Police arrest head of anti-assimilation group Lehava
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Police arrest head of anti-assimilation group Lehava

Bentzi Gopshtain and nine others held on suspicion of incitement to violence and terror, day after members charged in bilingual school arson

Stuart Winer is a breaking news editor at The Times of Israel.

Bentzi Gopstein, head of Lehava, in Jerusalem's Old City, October 30, 2014. (Yonatan Sindel/Flash90)
Bentzi Gopstein, head of Lehava, in Jerusalem's Old City, October 30, 2014. (Yonatan Sindel/Flash90)

Police arrested the head of extreme Jewish anti-assimilation group Lehava early Tuesday morning, amid suspicions that he and others in the organization incited to violence and acts of terror.

The arrest of Bentzi Gopshtain and nine others in the group came several weeks after Lehava members allegedly torched a bilingual Jewish-Arab school in Jerusalem and left racist graffiti at the site, in an attack that shocked many Israelis.

Police said in a statement that the arrests came after a complex and extensive undercover investigation into the activities of Lehava, which works to prevent intermarriage and coexistence between Jews and Arabs in Israel.

The group is known for holding protests and marches that sometimes turn violent, including outside mixed Jewish Arab weddings.

In August, four people were arrested when the group held a large protest outside the Rishon Lezion wedding of an Arab man and a Jewish woman.

The arrest raids were carried out by police in Gopshtain’s hometown of Kiryat Arba in the West Bank, as well as by units in Jerusalem, Netivot, and Petah Tikva.

In addition to the arrests, cops also carried out extensive searches of the suspects’ homes.

The activists were to be brought before the Jerusalem Magistrate’s Court later Tuesday to be remanded in custody on suspicion of incitement to commit violent acts and terror for racial motivation.

Gopshtain’s lawyer Itamar Ben Gvir declared that the arrest was political.

“Politicians from the left applied pressure and the police acted against the Lehava organization, even though it is clear to them that this is a legal organization that operates openly against assimilation,” he said. “It is a disgrace.”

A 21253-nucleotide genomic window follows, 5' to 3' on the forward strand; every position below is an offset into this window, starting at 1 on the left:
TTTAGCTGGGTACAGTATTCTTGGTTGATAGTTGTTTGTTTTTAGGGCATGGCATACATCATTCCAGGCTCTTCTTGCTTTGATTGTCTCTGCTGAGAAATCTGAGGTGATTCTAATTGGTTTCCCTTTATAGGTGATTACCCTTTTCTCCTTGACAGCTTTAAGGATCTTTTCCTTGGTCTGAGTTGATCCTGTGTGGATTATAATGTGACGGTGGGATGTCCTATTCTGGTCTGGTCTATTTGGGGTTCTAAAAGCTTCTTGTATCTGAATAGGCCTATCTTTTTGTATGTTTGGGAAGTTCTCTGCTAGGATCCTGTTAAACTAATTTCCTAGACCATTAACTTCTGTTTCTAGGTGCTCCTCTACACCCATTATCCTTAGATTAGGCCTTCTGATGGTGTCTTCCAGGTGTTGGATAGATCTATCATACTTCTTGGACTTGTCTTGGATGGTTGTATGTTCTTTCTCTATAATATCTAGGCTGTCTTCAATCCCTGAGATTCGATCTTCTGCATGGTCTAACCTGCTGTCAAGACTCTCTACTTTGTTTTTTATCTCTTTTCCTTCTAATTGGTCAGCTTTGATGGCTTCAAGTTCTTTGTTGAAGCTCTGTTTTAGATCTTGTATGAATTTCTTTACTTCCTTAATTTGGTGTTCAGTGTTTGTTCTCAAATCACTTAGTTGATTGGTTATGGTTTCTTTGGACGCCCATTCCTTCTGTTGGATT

On Monday, three Lehava members were formally charged in the arson and vandalism attack last month on Jerusalem’s Max Rayne Hand in Hand School school, after having confessed to committing the crime during questioning.

Security officials said that the suspects, Yitzhak Gabai, 22, and brothers Shlomo and Nahman Twitto, aged 20 and 18 respectively, admitted to torching the Jewish-Arab school because of anti-assimilation ideology.

Three members of the anti-assimilation  Lehava organization, suspects in an arson attack on a Jewish-Arab school, are brought to a hearing at the District Court in Jerusalem on December 15, 2014.  (photo credit: Yonatan Sindel/Flash90)
Three members of the anti-assimilation Lehava organization, suspects in an arson attack on a Jewish-Arab school, are brought to a hearing at the District Court in Jerusalem on December 15, 2014. (photo credit: Yonatan Sindel/Flash90)

On November 29, two first-grade classrooms and a playground were set on fire during a nighttime attack on the school. The suspects spray-painted messages that read “There is no coexistence with cancer”; “Death to the Arabs”; and “Kahane was right,” a reference to the late Rabbi Meir Kahane, a mentor of the Jewish ultranationalist movement.

The attack drew condemnation from politicians across the spectrum, and hundreds rallied in support of the school in the days following the attack.

According to a report from Channel 2, one of the suspects claimed on Monday that the Shin Bet security services had offered to cut him a deal of a cash payment and a reduced sentence if he testified that the Lehava group was also involved in the arson attack.

The suspect reportedly turned down the offer.

The Shin Bet denied the claim.

Although the three suspects were charged with arson, breaking and entering a building that was not their place of residence, and vandalism, they were not charged with crimes of a nationalistic or racist nature.

In Israel, nationalistic crimes can include terrorism charges.

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